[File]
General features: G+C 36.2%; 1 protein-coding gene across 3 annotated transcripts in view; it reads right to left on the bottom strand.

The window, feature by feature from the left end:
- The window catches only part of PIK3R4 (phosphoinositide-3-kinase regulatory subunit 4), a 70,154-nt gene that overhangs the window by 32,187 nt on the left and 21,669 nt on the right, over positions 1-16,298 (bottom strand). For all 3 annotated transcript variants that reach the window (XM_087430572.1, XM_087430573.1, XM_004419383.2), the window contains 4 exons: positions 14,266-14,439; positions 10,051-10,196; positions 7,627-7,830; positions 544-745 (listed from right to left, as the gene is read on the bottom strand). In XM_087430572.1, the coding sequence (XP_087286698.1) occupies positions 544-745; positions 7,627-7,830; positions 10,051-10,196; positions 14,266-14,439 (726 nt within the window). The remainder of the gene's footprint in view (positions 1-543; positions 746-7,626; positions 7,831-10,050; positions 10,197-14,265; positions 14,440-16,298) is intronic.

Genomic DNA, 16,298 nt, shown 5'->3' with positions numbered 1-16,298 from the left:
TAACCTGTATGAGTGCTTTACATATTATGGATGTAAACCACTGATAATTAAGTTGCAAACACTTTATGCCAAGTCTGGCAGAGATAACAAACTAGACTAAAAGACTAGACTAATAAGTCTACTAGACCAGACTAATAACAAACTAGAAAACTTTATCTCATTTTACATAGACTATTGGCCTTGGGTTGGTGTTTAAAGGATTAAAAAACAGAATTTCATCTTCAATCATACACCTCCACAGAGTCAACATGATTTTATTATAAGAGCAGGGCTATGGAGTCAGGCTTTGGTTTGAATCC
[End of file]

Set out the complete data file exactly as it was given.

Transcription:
General features: G+C 36.2%; 1 protein-coding gene across 3 annotated transcripts in view; it reads right to left on the bottom strand.

The window, feature by feature from the left end:
- The window catches only part of PIK3R4 (phosphoinositide-3-kinase regulatory subunit 4), a 70,154-nt gene that overhangs the window by 32,187 nt on the left and 21,669 nt on the right, over positions 1-16,298 (bottom strand). For all 3 annotated transcript variants that reach the window (XM_087430572.1, XM_087430573.1, XM_004419383.2), the window contains 4 exons: positions 14,266-14,439; positions 10,051-10,196; positions 7,627-7,830; positions 544-745 (listed from right to left, as the gene is read on the bottom strand). In XM_087430572.1, the coding sequence (XP_087286698.1) occupies positions 544-745; positions 7,627-7,830; positions 10,051-10,196; positions 14,266-14,439 (726 nt within the window). The remainder of the gene's footprint in view (positions 1-543; positions 746-7,626; positions 7,831-10,050; positions 10,197-14,265; positions 14,440-16,298) is intronic.

Genomic DNA, 16,298 nt, shown 5'->3' with positions numbered 1-16,298 from the left:
TAACCTGTATGAGTGCTTTACATATTATGGATGTAAACCACTGATAATTAAGTTGCAAACACTTTATGCCAAGTCTGGCAGAGATAACAAACTAGACTAAAAGACTAGACTAATAAGTCTACTAGACCAGACTAATAACAAACTAGAAAACTTTATCTCATTTTACATAGACTATTGGCCTTGGGTTGGTGTTTAAAGGATTAAAAAACAGAATTTCATCTTCAATCATACACCTCCACAGAGTCAACATGATTTTATTATAAGAGCAGGGCTATGGAGTCAGGCTTTGGTTTGAATCC